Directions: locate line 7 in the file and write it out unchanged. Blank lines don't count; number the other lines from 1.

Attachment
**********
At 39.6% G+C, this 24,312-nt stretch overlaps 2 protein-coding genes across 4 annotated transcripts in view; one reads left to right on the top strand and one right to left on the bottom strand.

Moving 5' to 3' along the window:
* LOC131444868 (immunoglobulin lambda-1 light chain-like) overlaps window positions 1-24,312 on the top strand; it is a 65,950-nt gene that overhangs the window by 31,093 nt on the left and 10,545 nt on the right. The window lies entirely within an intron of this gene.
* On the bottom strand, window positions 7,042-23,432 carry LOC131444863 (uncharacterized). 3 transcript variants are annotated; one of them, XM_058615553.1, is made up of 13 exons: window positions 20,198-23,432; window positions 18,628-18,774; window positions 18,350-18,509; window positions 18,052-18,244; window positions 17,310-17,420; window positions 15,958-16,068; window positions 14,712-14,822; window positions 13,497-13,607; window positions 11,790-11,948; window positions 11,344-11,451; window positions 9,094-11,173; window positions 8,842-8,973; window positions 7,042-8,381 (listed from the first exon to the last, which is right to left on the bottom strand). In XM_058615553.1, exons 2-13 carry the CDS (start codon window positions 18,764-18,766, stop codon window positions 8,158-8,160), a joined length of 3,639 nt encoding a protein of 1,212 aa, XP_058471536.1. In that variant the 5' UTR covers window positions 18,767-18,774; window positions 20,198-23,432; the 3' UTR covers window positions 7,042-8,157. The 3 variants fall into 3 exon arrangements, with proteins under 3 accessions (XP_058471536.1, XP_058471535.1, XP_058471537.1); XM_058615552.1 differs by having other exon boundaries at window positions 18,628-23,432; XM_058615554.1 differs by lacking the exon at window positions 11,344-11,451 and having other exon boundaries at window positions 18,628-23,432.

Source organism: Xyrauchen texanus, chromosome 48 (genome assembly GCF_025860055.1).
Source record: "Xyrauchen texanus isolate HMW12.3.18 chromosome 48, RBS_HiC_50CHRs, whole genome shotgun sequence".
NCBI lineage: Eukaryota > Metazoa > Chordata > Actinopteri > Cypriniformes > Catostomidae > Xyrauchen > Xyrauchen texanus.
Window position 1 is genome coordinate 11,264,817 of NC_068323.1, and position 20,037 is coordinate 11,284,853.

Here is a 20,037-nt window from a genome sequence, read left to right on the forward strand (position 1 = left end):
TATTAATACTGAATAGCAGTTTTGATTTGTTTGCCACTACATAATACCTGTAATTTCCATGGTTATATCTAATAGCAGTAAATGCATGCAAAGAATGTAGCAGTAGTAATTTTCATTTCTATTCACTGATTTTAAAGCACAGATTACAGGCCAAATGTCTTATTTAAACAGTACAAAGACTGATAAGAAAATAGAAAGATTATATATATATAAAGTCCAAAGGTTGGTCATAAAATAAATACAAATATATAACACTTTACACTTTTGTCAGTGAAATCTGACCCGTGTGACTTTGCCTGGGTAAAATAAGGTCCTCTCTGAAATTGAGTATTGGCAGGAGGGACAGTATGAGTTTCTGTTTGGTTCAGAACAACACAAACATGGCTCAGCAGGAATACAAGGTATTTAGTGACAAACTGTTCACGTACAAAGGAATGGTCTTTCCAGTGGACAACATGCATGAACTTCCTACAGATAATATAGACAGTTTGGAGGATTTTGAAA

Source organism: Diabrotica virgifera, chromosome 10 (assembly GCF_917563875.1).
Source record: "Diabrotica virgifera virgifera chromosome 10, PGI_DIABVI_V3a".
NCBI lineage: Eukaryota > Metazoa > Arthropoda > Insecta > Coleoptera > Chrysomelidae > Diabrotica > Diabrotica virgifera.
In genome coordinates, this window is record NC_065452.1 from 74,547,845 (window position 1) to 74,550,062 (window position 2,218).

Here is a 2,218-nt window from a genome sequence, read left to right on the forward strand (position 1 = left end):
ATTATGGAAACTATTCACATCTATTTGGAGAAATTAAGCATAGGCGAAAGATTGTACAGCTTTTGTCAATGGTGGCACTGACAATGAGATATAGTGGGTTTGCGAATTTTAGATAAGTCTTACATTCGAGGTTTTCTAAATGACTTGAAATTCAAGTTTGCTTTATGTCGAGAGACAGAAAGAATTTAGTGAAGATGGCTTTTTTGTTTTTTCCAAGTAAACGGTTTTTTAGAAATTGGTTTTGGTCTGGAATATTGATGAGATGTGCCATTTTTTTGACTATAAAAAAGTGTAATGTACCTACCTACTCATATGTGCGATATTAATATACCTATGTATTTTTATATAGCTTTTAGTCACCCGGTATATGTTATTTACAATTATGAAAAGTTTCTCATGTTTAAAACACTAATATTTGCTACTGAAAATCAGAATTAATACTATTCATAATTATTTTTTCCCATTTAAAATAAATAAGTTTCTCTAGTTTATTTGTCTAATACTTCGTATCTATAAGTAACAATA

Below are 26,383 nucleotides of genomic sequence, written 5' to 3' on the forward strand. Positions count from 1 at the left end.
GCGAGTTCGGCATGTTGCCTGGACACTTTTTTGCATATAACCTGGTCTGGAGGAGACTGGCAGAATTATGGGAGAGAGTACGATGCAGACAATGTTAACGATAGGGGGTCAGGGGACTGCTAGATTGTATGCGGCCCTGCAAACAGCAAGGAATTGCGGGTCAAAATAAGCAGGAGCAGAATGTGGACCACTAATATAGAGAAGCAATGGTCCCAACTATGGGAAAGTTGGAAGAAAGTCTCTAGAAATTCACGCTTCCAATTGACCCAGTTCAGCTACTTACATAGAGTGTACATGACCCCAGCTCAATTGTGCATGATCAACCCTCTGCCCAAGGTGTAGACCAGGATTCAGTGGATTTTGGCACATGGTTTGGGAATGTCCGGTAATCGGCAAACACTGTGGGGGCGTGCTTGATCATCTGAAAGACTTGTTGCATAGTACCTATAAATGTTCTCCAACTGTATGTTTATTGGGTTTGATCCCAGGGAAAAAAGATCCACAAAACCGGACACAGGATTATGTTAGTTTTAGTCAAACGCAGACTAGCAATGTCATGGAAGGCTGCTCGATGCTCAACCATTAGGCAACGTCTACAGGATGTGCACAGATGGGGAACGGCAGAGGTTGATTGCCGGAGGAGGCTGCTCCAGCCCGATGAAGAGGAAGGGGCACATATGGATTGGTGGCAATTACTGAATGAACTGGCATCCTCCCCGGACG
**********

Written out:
NCBI lineage: Eukaryota > Metazoa > Chordata > Actinopteri > Cypriniformes > Catostomidae > Xyrauchen > Xyrauchen texanus.